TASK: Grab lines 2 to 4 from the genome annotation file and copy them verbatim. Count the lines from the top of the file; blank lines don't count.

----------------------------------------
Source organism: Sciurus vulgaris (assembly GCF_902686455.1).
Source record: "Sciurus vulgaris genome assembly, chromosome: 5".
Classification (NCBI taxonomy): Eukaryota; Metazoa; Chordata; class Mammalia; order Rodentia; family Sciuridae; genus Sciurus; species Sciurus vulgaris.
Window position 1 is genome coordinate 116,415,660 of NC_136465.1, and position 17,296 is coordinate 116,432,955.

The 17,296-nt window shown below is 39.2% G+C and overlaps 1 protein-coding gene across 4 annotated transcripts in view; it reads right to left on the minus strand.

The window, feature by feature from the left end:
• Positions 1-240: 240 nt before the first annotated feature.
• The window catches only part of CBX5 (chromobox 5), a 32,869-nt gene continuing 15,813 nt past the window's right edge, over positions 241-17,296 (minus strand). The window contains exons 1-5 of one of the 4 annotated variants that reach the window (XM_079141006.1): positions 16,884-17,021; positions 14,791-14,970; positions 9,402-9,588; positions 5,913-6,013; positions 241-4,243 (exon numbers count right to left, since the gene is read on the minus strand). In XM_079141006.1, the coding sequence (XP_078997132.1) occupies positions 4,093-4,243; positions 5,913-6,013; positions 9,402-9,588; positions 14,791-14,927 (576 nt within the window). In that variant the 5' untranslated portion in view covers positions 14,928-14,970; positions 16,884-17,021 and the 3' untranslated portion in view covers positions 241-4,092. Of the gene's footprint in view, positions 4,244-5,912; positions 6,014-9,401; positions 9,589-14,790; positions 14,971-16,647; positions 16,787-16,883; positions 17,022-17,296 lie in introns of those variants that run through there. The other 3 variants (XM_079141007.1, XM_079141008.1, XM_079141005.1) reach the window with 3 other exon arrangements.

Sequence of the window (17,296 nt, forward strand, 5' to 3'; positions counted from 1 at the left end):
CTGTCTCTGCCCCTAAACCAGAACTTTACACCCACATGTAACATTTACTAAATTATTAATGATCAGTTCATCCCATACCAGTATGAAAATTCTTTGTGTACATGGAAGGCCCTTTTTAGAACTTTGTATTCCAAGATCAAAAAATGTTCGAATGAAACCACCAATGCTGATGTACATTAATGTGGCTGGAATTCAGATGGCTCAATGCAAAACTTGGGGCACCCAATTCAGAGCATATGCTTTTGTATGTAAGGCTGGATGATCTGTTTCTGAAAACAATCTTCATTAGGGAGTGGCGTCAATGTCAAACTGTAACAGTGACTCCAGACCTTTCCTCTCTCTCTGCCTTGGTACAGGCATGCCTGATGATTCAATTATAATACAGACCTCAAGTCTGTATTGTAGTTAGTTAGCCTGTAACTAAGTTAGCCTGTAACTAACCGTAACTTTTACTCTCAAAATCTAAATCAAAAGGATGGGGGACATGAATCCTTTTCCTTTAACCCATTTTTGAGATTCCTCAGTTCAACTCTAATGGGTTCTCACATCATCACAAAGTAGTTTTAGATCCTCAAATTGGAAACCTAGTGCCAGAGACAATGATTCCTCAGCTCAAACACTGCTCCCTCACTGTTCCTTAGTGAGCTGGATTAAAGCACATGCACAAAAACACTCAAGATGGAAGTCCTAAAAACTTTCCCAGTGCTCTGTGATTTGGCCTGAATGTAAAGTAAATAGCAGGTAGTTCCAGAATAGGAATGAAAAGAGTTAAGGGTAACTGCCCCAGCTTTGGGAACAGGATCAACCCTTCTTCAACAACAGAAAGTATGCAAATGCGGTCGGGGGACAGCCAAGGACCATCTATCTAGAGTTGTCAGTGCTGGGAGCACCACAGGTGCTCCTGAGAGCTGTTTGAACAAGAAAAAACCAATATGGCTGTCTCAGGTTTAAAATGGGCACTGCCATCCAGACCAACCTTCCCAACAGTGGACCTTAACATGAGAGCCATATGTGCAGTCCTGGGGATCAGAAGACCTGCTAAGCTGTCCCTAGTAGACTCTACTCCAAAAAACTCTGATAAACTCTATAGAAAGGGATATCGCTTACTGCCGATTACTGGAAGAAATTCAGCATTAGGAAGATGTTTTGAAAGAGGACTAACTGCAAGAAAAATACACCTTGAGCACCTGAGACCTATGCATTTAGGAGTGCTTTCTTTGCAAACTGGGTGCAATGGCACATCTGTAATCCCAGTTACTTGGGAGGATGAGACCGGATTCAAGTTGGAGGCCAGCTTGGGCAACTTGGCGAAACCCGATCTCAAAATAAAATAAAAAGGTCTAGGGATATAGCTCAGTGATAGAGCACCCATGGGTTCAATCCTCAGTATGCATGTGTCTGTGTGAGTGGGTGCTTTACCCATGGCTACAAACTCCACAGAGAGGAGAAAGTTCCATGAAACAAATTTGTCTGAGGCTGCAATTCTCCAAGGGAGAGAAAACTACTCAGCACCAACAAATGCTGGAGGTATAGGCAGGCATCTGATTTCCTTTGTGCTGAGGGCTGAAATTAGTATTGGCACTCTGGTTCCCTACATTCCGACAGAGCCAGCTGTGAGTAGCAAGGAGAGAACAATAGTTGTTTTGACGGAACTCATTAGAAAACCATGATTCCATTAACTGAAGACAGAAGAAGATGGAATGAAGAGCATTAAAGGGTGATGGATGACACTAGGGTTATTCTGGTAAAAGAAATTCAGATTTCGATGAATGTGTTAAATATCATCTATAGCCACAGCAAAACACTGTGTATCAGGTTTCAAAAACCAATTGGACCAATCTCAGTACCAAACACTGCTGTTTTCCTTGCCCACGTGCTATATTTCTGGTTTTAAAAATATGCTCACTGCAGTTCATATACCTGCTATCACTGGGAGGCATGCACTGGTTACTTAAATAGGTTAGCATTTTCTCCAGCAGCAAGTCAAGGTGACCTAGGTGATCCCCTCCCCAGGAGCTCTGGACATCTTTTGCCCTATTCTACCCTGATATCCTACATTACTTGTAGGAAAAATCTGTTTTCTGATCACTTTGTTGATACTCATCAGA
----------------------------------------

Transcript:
Source record: "Sciurus vulgaris genome assembly, chromosome: 5".
Classification (NCBI taxonomy): Eukaryota; Metazoa; Chordata; class Mammalia; order Rodentia; family Sciuridae; genus Sciurus; species Sciurus vulgaris.
Window position 1 is genome coordinate 116,415,660 of NC_136465.1, and position 17,296 is coordinate 116,432,955.